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May 11, 2016

Here is how your brain selects and controls vision

Posted by in categories: neuroscience, robotics/AI

NEW YORK: A team of US researchers has come up with a rough map of part of the brain that controls vision and leaves things out even when they are plainly in sight.

The frontal cortex is often seen as our “thinking cap,” associated with thinking and making decisions. But it’s not commonly connected with vision.

At a time when the global technology giants are set to leverage the benefits of AI for your daily lives, India seems to be reluctant to get on to this bus.

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May 11, 2016

Scientists take a major leap toward a ‘perfect’ quantum metamaterial

Posted by in categories: electronics, nanotechnology, particle physics, quantum physics

Scientists have devised a way to build a “quantum metamaterial” — an engineered material with exotic properties not found in nature — using ultracold atoms trapped in an artificial crystal composed of light. The theoretical work represents a step toward manipulating atoms to transmit information, perform complex simulations or function as powerful sensors.

The research team, led by scientists at the Department of Energy’s Lawrence Berkeley National Laboratory (Berkeley Lab) and UC Berkeley, proposes the use of an accordion-like atomic framework, or “lattice” structure, made with laser light to trap atoms in regularly spaced nanoscale pockets. Such a light-based structure, which has patterned features that in some ways resemble those of a crystal, is essentially a “perfect” structure — free of the typical defects found in natural materials.

Researchers believe they can pinpoint the placement of a so-called “probe” atom in this crystal of light, and actively tune its behavior with another type of laser light (near-infrared light) to make the atom cough up some of its energy on demand in the form of a particle of light, or photon.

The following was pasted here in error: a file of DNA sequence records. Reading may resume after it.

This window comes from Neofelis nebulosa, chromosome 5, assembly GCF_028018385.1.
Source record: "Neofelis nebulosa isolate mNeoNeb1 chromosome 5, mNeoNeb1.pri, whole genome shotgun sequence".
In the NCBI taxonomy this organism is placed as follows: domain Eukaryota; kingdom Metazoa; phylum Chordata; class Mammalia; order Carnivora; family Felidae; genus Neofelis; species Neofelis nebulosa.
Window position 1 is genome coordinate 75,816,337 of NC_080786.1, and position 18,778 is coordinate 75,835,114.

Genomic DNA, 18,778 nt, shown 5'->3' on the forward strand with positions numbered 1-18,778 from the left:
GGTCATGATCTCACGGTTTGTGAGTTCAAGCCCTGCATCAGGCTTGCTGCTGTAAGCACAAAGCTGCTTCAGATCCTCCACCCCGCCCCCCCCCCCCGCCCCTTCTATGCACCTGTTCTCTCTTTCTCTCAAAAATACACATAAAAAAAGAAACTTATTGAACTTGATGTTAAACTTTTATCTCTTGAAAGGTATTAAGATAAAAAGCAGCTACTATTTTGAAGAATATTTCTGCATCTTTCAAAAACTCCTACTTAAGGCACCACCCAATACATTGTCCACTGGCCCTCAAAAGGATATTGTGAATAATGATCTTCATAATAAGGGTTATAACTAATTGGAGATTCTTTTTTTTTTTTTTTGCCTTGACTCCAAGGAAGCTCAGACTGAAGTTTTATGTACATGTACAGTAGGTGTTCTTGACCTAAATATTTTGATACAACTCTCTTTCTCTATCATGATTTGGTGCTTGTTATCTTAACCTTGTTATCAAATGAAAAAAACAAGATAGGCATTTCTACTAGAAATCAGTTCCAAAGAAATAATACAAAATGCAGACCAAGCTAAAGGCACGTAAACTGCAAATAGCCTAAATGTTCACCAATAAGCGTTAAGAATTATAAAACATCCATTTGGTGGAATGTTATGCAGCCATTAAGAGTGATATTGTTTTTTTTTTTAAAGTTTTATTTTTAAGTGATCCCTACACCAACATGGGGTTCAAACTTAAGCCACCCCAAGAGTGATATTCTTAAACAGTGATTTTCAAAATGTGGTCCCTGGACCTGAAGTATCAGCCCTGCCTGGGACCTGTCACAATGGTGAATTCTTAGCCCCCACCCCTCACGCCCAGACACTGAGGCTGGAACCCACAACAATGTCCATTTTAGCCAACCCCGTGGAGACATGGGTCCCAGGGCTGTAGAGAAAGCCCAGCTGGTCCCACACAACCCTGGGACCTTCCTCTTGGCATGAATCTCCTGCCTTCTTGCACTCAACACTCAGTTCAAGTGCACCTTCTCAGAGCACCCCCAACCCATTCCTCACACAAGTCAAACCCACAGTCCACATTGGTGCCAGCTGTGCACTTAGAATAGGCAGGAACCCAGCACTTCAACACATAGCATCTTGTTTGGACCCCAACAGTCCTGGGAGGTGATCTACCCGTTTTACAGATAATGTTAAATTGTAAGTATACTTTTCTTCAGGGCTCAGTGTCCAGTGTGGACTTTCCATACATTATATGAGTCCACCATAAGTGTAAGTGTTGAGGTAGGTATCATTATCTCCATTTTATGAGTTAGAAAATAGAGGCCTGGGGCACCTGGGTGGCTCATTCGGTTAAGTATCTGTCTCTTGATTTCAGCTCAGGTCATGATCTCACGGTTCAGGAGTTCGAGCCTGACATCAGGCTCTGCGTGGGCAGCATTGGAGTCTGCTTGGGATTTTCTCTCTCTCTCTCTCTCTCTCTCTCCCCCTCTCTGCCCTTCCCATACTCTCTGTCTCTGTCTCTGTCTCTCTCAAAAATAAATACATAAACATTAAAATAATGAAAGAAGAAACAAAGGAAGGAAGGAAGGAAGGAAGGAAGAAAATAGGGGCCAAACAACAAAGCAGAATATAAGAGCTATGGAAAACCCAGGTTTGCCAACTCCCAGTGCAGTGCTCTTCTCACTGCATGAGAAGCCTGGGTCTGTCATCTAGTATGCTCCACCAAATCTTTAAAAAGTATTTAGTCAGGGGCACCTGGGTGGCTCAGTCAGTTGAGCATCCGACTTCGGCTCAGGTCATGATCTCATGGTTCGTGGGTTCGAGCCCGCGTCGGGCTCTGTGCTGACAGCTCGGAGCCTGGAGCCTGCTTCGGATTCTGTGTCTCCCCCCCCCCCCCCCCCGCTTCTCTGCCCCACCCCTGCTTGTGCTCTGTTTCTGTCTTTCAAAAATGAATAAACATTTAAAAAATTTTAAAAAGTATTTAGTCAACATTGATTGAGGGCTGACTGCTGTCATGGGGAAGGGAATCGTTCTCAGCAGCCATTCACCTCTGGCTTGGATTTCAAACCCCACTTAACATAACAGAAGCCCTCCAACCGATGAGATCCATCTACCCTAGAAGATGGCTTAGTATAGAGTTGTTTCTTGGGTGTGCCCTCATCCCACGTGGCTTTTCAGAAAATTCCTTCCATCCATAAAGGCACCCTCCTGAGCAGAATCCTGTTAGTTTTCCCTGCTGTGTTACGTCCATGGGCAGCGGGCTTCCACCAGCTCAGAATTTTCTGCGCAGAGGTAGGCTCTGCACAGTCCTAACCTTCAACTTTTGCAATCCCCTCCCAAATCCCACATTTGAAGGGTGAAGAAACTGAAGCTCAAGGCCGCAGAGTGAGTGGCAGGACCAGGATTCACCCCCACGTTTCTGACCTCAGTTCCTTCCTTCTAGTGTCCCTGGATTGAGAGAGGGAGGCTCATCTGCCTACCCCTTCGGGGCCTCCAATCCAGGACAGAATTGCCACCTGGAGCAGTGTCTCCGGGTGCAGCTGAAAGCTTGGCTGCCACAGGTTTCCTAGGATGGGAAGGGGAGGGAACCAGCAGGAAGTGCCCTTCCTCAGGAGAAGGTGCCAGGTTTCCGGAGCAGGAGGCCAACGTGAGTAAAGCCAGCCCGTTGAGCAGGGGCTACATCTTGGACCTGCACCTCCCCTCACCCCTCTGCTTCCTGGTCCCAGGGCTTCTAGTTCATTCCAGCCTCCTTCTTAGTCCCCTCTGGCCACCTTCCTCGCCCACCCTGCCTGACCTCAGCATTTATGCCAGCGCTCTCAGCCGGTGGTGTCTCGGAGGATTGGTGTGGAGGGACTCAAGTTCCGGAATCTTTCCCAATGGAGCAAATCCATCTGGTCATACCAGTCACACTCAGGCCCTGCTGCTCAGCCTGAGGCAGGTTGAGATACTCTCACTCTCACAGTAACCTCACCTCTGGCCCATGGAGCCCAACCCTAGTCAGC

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May 11, 2016

D-Wave launches Quantum for Quants at Budapest derivatives conference

Posted by in categories: computing, internet, mathematics, mobile phones, quantum physics, space

Nice list of experts on Quantum; however, I would love to see someone from the Lab from Los Alamos to discuss Quantum Internet and University of Sydney from their Innovation Lab or the lady herself “Michelle Simmons” on the panel. Hope to see registration soon.


The announcement was made at the Global Derivatives Trading & Risk Management conference in Budapest, Hungary.

“Quantum computers enable us to use the laws of physics to solve intractable mathematical problems,” said Marcos de López de Prado, Senior Managing Director at Guggenheim Partners and a Research Fellow at Lawrence Berkeley National Laboratory’s Computational Research Division. “This is the beginning of a new era, and it will change the job of the mathematician and computer scientist in the years to come.”

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May 11, 2016

New State of Water: Strange 6-Sided Molecule Found

Posted by in categories: particle physics, quantum physics

A strange new behavior of water molecules has been observed inside crystals of beryl, a type of emerald, caused by bizarre quantum-mechanical effects that let the water molecules face six different directions at the same time.

Under normal conditions, the two hydrogen atoms in each water molecule are arranged around the oxygen atom in an open “V” shape, sometimes compared to a boomerang or Mickey Mouse ears.

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May 11, 2016

Finishing What Einstein Started

Posted by in category: physics

Last September, researchers detected an exceptionally weak signal that lasted for about a tenth of a second: the gentle chirp of a gravitational wave. This feat, which confirmed a prediction made by Albert Einstein 100 years ago, is worthy of the Nobel prize.

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May 11, 2016

IBM makes quantum computing available free on IBM Cloud

Posted by in categories: quantum physics, supercomputing